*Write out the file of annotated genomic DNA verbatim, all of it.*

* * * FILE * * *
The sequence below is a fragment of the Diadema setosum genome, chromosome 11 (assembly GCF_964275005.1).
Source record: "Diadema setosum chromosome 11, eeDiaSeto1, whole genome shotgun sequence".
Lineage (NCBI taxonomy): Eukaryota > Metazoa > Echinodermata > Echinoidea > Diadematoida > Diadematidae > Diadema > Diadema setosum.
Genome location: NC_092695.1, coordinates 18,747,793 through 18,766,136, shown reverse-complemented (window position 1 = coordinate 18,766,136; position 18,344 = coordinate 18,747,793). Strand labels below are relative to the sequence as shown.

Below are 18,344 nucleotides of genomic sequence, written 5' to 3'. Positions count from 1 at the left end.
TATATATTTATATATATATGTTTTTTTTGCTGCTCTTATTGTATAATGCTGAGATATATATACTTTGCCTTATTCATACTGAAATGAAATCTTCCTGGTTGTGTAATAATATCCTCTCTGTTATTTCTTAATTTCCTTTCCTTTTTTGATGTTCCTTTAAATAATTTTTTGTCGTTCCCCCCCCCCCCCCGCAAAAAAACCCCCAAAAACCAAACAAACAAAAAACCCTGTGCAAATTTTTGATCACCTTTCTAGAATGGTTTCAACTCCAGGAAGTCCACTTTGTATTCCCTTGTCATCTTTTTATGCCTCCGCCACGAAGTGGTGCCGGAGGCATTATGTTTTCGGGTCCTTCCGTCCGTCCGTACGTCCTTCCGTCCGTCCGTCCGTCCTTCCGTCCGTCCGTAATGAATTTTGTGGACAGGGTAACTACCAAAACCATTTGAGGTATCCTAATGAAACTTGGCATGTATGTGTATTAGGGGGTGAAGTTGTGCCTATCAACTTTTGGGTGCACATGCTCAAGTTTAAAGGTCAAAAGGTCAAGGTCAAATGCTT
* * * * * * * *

The sequence below is a fragment of the Diadema setosum genome, chromosome 11 (assembly GCF_964275005.1).
Source record: "Diadema setosum chromosome 11, eeDiaSeto1, whole genome shotgun sequence".
Lineage (NCBI taxonomy): Eukaryota > Metazoa > Echinodermata > Echinoidea > Diadematoida > Diadematidae > Diadema > Diadema setosum.
Genome location: NC_092695.1, coordinates 18,747,793 through 18,766,136, shown reverse-complemented (window position 1 = coordinate 18,766,136; position 18,344 = coordinate 18,747,793). Strand labels below are relative to the sequence as shown.

Below are 18,344 nucleotides of genomic sequence, written 5' to 3'. Positions count from 1 at the left end.
TATATATTTATATATATATGTTTTTTTTGCTGCTCTTATTGTATAATGCTGAGATATATATACTTTGCCTTATTCATACTGAAATGAAATCTTCCTGGTTGTGTAATAATATCCTCTCTGTTATTTCTTAATTTCCTTTCCTTTTTTGATGTTCCTTTAAATAATTTTTTGTCGTTCCCCCCCCCCCCCCGCAAAAAAACCCCCAAAAACCAAACAAACAAAAAACCCTGTGCAAATTTTTGATCACCTTTCTAGAATGGTTTCAACTCCAGGAAGTCCACTTTGTATTCCCTTGTCATCTTTTTATGCCTCCGCCACGAAGTGGTGCCGGAGGCATTATGTTTTCGGGTCCTTCCGTCCGTCCGTACGTCCTTCCGTCCGTCCGTCCGTCCTTCCGTCCGTCCGTAATGAATTTTGTGGACAGGGTAACTACCAAAACCATTTGAGGTATCCTAATGAAACTTGGCATGTATGTGTATTAGGGGGTGAAGTTGTGCCTATCAACTTTTGGGTGCACATGCTCAAGTTTAAAGGTCAAAAGGTCAAGGTCAAATGCTT